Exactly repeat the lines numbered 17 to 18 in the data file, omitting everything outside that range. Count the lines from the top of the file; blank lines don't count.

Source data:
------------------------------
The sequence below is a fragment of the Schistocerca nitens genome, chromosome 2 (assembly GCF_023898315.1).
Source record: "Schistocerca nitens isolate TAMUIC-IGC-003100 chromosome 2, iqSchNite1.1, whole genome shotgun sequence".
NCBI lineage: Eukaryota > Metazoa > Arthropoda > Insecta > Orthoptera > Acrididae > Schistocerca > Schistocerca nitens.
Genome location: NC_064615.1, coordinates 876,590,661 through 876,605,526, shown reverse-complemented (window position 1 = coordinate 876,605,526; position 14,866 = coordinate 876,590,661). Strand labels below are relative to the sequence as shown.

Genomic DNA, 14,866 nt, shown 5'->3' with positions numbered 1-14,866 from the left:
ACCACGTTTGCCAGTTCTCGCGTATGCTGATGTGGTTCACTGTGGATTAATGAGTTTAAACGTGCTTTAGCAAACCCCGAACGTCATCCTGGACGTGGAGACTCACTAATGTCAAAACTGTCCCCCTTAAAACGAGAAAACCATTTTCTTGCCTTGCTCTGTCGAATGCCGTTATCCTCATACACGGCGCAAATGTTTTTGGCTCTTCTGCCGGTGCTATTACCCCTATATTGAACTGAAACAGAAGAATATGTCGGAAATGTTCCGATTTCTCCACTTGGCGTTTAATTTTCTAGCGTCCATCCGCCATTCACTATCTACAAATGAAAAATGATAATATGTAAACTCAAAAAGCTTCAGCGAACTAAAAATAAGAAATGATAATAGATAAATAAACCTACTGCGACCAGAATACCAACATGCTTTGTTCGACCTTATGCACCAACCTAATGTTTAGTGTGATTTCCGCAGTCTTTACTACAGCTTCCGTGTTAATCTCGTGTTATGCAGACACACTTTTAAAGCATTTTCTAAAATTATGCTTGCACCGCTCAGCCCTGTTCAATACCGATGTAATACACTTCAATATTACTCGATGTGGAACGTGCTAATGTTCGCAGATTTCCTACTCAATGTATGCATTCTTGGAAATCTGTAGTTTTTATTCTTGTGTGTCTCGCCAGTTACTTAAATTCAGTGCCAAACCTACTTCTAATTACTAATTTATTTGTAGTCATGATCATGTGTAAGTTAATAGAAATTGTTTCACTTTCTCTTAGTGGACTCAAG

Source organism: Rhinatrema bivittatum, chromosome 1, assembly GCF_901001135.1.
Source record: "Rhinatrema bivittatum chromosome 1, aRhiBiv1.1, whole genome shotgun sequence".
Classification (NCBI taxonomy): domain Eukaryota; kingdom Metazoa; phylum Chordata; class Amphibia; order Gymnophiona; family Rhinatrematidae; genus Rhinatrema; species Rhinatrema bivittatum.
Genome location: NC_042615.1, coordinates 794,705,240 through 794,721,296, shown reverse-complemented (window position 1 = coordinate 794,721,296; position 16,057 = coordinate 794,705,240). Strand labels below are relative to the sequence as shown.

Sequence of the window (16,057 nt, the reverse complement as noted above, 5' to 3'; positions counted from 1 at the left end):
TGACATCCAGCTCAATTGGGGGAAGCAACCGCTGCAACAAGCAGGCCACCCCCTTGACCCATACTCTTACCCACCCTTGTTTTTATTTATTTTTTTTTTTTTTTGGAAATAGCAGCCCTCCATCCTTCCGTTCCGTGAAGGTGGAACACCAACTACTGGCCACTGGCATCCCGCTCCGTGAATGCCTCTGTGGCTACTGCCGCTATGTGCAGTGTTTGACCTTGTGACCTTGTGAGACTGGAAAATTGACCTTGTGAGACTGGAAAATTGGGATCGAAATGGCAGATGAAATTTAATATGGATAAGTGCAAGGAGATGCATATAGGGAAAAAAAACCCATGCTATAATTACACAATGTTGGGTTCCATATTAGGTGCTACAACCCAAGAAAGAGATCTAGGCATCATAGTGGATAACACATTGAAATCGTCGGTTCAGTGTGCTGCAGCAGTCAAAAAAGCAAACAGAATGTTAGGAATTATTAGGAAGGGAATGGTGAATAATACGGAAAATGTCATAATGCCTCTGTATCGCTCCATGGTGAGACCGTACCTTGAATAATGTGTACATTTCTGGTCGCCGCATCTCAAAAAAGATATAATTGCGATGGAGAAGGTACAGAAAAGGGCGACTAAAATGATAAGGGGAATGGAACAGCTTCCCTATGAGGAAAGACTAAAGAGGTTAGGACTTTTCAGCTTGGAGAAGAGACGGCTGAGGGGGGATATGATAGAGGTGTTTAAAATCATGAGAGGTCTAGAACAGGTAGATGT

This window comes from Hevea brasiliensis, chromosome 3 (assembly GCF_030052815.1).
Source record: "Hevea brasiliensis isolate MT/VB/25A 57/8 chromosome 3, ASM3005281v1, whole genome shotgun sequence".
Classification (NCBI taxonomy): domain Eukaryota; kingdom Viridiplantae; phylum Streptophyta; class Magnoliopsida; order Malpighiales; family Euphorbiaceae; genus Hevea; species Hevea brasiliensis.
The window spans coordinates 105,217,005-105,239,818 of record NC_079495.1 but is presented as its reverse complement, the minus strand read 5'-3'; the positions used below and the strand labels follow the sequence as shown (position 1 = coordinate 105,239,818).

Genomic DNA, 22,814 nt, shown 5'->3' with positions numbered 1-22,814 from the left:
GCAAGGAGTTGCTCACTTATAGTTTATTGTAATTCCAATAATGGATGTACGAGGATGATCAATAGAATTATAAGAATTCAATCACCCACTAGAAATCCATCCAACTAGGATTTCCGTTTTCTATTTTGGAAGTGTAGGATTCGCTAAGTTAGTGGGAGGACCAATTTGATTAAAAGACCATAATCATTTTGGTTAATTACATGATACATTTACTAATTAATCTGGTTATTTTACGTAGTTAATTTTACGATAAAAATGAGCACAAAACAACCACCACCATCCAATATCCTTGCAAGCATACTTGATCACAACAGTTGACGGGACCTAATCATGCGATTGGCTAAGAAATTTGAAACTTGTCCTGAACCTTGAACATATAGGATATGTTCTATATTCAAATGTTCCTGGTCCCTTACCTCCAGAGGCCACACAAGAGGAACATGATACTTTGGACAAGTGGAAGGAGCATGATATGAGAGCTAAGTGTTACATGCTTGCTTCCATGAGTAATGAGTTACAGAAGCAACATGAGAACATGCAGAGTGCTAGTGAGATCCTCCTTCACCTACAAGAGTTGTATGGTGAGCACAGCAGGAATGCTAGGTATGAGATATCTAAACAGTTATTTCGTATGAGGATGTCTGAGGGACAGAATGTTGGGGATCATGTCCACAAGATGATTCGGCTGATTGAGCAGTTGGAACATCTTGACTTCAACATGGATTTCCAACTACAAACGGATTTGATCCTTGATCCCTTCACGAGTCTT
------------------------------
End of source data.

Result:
Genomic DNA, 22,814 nt, shown 5'->3' with positions numbered 1-22,814 from the left:
GCAAGGAGTTGCTCACTTATAGTTTATTGTAATTCCAATAATGGATGTACGAGGATGATCAATAGAATTATAAGAATTCAATCACCCACTAGAAATCCATCCAACTAGGATTTCCGTTTTCTATTTTGGAAGTGTAGGATTCGCTAAGTTAGTGGGAGGACCAATTTGATTAAAAGACCATAATCATTTTGGTTAATTACATGATACATTTACTAATTAATCTGGTTATTTTACGTAGTTAATTTTACGATAAAAATGAGCACAAAACAACCACCACCATCCAATATCCTTGCAAGCATACTTGATCACAACAGTTGACGGGACCTAATCATGCGATTGGCTAAGAAATTTGAAACTTGTCCTGAACCTTGAACATATAGGATATGTTCTATATTCAAATGTTCCTGGTCCCTTACCTCCAGAGGCCACACAAGAGGAACATGATACTTTGGACAAGTGGAAGGAGCATGATATGAGAGCTAAGTGTTACATGCTTGCTTCCATGAGTAATGAGTTACAGAAGCAACATGAGAACATGCAGAGTGCTAGTGAGATCCTCCTTCACCTACAAGAGTTGTATGGTGAGCACAGCAGGAATGCTAGGTATGAGATATCTAAACAGTTATTTCGTATGAGGATGTCTGAGGGACAGAATGTTGGGGATCATGTCCACAAGATGATTCGGCTGATTGAGCAGTTGGAACATCTTGACTTCAACATGGATTTCCAACTACAAACGGATTTGATCCTTGATCCCTTCACGAGTCTT